Ratatouille succeeds in never being preachy, it's message is simple and is never rammed home, like the message of Disney/Pixar predecessor Meet the Robinsons (I walked out of that one quietly muttering to myself like a mental patient…'keep moooooooving forward…keep mooooooving forward….'), and it's a good one: "Anyone can cook." Meaning of course, anyone can do anything they dream of doing, you just gotta get in there and give it a go! The atmosphere is magic…Paris is shown as a glittering jewel against a still night, and the film is imbued with very soft browns and greens, a touch of red, very ambient and beautiful. The hectic kitchen scenes are brilliant, and capture perfectly the organised chaos of a busy restaurant kitchen. The story cracks along at a pace that will keep the kids enthralled while remaining interesting enough to an adult audience to watch over and over.

The animation is sublime, in some places it looks real. Animators in this field keep outdoing each other. Let's hope that good stories like Ratatouille continue to be the motivation, not just the need to impress and dazzle. Impress and dazzle Ratatouille does, with a great little story as well.

Big Daddy (1999)
The spit trick..., 30 January 2008

*** This review may contain spoilers ***

OK, let's just clear something up here from the get-go...the spit trick that "Julian" does IS INDEED physically possible...were you guys ever kids? I didn't know it was possible NOT to know that! I'm not going to go into the physical technicalities of it (it's a little disgusting, talking about the varying consistency of saliva) but take it from a former gross kid grown into a gross adult, it's possible! I never touched the ground though...that kid is a master! How anyone can NOT find this movie funny is beyond me, but each to their own tastes. I watch it regularly, like a good song, over and over. And I laugh every time. Adam Sandler is a great "everyman", I know I can certainly relate to his desire to spend a lot of time asleep or on the couch! I think that's ten lines, I wont go into a review, other than to say this movie rocks...see it!

2 out of 2 people found the following review useful:
Take it easy it is just a movie, 30 January 2008

*** This review may contain spoilers ***

I take a bit of an exception to "trapper"'s comments that people from Australia wont find much to enjoy in this film. Not to be mean, but you don't know what you're talking about mate.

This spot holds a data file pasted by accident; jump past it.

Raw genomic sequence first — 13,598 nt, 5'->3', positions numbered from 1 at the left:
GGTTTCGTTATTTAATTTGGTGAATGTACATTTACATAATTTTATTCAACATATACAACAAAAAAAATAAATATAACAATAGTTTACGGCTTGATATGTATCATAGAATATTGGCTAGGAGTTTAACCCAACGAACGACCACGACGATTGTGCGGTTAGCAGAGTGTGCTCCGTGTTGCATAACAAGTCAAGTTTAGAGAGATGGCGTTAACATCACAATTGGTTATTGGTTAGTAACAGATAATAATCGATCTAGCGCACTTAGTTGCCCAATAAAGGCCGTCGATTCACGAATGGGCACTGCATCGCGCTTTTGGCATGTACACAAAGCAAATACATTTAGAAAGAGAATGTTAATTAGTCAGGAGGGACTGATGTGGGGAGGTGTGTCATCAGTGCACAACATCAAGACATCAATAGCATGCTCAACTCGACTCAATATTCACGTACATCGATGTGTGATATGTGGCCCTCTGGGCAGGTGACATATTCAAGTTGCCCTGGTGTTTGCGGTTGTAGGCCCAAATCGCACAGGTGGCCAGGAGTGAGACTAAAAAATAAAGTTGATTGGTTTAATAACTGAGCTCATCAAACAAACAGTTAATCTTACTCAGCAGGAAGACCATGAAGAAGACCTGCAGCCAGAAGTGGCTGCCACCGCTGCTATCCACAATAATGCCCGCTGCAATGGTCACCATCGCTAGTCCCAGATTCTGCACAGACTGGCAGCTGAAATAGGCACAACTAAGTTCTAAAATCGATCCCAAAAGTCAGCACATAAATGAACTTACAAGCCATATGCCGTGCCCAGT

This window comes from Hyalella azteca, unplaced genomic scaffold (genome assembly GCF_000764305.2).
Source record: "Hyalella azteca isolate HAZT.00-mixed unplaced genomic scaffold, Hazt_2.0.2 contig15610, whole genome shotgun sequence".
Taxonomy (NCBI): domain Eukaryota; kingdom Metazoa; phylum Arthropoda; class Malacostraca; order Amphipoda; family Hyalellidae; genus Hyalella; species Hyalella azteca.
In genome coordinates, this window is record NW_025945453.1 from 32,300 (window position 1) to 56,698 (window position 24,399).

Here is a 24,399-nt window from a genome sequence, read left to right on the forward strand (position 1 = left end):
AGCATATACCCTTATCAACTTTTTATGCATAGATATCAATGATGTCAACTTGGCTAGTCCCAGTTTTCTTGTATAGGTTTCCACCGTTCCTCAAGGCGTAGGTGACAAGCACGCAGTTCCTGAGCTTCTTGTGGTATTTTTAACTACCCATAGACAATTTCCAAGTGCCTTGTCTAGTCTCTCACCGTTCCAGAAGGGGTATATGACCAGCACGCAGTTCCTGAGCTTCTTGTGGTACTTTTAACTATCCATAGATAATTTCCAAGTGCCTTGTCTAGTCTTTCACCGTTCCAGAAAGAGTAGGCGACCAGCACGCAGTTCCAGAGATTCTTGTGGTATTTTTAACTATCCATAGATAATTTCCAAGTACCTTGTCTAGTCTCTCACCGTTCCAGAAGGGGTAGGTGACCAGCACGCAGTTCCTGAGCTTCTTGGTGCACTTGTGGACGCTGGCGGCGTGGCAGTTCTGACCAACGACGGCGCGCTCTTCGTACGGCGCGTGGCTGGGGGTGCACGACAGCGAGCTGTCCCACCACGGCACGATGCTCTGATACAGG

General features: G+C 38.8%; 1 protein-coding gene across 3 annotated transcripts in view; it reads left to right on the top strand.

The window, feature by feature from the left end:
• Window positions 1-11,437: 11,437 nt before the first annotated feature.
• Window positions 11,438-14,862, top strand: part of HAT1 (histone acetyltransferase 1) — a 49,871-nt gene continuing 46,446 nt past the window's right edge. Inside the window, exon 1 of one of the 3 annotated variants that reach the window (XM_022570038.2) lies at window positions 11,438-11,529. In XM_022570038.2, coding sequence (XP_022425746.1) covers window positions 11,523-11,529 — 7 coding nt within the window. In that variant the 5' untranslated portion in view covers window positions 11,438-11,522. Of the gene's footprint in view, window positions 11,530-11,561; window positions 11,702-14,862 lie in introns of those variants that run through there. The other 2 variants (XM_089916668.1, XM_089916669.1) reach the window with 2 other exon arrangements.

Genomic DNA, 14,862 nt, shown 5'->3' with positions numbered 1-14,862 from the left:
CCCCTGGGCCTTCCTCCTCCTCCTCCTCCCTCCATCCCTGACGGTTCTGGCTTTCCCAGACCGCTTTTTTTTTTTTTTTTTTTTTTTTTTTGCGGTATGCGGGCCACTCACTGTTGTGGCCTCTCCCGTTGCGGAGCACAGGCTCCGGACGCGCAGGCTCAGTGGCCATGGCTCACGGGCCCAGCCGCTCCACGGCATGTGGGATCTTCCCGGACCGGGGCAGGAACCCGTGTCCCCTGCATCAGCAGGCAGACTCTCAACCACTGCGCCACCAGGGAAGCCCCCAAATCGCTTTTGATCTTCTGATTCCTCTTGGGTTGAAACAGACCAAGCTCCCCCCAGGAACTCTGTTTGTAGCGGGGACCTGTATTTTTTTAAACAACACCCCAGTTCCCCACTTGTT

As an Australian (note, in case you've lived under a ROCK for the last 60 years, Australians fought in WWII as well, including my own grandfather) I feel indescribable gratitude towards those brave men and women who stood up for all of us. Without them, the nation of Australia would not exist today, because Australia would have been conquered by Japan, and would be a very different country today.

It doesn't take much internet surfing or reading (yes, i still actually go to the library) to find out that the incidents portrayed in this film did actually take place, just not all on the same mission and not all happened to the Belle herself. (FYI, the Belle's real last mission was not to Bremen, it was to a target in France, and the mission went without a hitch, text-book-perfect, not really something worthy of a movie...quite boring actually despite it's significance to the crew). Yes some stuff was made up...but all in all, Catherine Wyler (William Wyler's daughter) has done a fairly exceptional job of telling all the stories she wanted to tell. She said her father (or grandfather one or the other it's been a while) told her heaps of stories about heaps of bomber crews and she wanted to tell them all, but settled on a few very dramatic ones she thought would work well for this film, and they do.

Technically, give the film a break...they did a great job of making 6 real B17's look like 150. Without CGI this was a lot harder to do than it seems.

I give war films the benefit of the doubt when it comes to things like dialogue/realism etc simply because *drum roll* I WAS NOT THERE, therefore I don't know sh*t and so I don't try to pretend that I do. My grandfather never said much about his time in North Africa and Crete during WWII, except that I always got the impression he tried to REMEMBER his friends that were there with him, and to FORGET everything else, all the horrible things he saw and did. Things he HAD to see and HAD to do at the time. This film shows very well the camaraderie that my late grandfather held so dear. all means keep bashing this film...I don't mind its low rating because I have it on DVD so what anyone else thinks of it is kinda irrelevant to me, and the naysayer comments are oh so entertaining. Like the one (Robert J Maxwell) that raves about the dog in this, I had to rack my brain to even remember the dog, but this reviewer seems to feel the dog has a pivotal role in the film and ruined his enjoyment of it...whoah need to calm down man! Repeat after me...IT'S...JUST...A...MOVIE.